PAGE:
Hearing Aid Technology Today

Did you know that 38 million Americans have experienced some level of hearing loss? You are not alone! Today's hearing aids are technological miracles. There are hearing aids to fit every budget, preference, hearing loss, and lifestyle. These powerful hearing instruments have come so far in recent years. 

Hearing aids come in several shapes and sizes, but they all have the same basic "guts". Every hearing aid is battery powered and is comprised of at least one microphone to pick up sound, a computer chip to process and amplify sound as well as a speaker that sends the signal to your ear. 

When you meet with our hearing professional you will be able to work together to find the style and fit that is right for your budget, lifestyle, and hearing loss. 

Let's explore a little bit about these different options below so you have some knowledge going into your appointment. There are two main groups of hearing aids the In The Ear (ITE) and Behind The Ear (BTE). Each of these main categories have subcategories. 

Small options

Their sizes range from virtually invisible when worn to filling the entire bowl of the ear when worn.

  • Invisible-in-the-canal (IIC) and completely-in-the-canal (CIC) hearing aids: IIC and CIC styles are the tiniest hearing aids made. They fit very deeply in the ear canal and are typically fit to help correct mild or moderate hearing losses. Their size and ability to “disappear” when worn depend on the size of the ear canal. Because of their tiny size, they offer high cosmetic appeal for people who desire a discreet solution.
  • In-the-canal (ITC) hearing aids: ITC styles sit in the lower portion of the outer ear bowl, making them comfortable and easy to use. Because they are slightly larger than IIC and CIC styles, they have a longer battery life, are easier to handle and can fit a wider range of hearing losses.
  • Low profile hearing aids: Low profile styles range from half-shell (HS) designs that fill half the bowl of the outer ear to designs that fill almost the entire outer ear bowl. The size of a low profile style makes it desirable for people with dexterity issues because it is easier to handle than the smaller sizes. Low profile hearing aids are large enough to accommodate helpful features like directional microphones, volume controls and program buttons.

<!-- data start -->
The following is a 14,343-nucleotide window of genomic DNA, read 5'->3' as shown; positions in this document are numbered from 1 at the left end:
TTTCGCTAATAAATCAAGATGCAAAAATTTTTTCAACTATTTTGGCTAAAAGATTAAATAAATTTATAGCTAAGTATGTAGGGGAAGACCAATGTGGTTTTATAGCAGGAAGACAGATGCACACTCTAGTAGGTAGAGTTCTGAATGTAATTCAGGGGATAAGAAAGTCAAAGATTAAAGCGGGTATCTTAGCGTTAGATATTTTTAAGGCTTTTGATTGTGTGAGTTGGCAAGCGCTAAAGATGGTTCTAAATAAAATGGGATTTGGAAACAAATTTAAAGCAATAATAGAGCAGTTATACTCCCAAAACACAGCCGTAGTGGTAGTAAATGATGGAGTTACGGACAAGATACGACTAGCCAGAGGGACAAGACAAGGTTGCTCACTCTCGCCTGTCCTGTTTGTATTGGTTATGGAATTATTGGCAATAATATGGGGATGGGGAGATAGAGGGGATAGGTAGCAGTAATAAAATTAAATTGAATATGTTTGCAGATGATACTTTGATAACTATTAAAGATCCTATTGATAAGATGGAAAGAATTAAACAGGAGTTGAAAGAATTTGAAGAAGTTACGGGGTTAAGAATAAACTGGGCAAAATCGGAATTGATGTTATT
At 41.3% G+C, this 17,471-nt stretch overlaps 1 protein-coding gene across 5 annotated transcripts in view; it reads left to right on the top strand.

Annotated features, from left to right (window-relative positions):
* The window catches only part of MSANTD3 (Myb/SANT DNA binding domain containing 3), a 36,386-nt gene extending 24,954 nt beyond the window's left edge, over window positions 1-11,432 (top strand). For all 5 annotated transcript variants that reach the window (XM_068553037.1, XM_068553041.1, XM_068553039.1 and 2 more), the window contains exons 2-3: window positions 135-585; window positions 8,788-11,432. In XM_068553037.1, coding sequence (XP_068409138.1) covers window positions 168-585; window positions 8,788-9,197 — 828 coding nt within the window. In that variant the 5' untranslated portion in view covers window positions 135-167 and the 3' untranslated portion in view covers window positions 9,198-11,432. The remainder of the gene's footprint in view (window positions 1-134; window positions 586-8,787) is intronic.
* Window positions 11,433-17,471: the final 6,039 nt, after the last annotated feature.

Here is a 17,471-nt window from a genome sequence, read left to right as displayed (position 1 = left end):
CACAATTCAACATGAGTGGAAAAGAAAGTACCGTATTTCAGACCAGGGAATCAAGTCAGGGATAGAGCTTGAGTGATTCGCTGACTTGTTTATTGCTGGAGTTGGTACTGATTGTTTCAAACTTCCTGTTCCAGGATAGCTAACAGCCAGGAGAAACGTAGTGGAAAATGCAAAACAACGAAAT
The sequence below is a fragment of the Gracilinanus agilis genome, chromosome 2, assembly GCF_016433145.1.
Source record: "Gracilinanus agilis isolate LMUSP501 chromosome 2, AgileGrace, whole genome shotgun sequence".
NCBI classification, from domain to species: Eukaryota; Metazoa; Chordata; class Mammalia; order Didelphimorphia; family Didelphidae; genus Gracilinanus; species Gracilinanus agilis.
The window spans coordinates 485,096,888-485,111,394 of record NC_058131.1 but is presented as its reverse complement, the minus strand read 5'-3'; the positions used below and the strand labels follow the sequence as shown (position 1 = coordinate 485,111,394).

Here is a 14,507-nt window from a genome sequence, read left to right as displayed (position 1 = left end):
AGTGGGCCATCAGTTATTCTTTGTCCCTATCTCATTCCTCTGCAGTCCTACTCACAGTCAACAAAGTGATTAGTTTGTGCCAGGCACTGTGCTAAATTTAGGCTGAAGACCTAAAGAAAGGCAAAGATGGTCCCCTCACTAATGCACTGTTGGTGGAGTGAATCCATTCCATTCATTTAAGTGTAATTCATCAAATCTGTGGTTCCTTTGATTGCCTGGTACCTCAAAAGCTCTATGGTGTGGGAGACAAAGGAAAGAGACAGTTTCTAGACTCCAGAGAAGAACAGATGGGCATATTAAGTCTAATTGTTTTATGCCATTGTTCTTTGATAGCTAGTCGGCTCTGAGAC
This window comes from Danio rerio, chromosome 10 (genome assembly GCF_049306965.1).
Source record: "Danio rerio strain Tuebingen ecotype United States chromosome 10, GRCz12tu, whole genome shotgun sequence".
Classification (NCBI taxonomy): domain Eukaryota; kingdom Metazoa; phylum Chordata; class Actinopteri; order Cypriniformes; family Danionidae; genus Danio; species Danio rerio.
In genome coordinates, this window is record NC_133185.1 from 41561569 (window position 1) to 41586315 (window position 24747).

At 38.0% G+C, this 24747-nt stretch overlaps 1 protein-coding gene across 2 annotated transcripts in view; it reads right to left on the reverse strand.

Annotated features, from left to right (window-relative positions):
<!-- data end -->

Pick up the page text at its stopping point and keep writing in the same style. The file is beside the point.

Handy options

Behind-the-ear styles have become more popular due to innovations that make the tiniest BTE hearing aids some of the most cosmetically appealing with very thin ear tubes and ear tips that fade discreetly into the ear canal. They have enough physical space to house features for a variety of hearing losses, have ample battery life and are easy to handle.

  • Mini BTE hearing aids with slim tubes and tips: Mini BTE styles are designed to hide behind the outer ear and have ultra-thin tubing to discreetly route sound into the ear. This style is so popular that a greater variety of ear tips have become available in order to accommodate a greater degree of hearing loss with the mini BTE.
  • Receiver-in-the-ear (RITE) or receiver-in-canal (RIC) hearing aids: RITE and RIC styles have the speaker built into the ear tip instead of the main body of the hearing aid. This allows the speaker of the hearing aid to be positioned closer to the eardrum while the microphone and processor sit in a tiny case behind the ear.
  • BTE hearing aids with earmolds: BTE styles that come with earmolds can fit any type of hearing loss, from mild to profound. Their longer shape follows the contour behind the outer ear and can generally house more features, controls and power than any other style of hearing aid.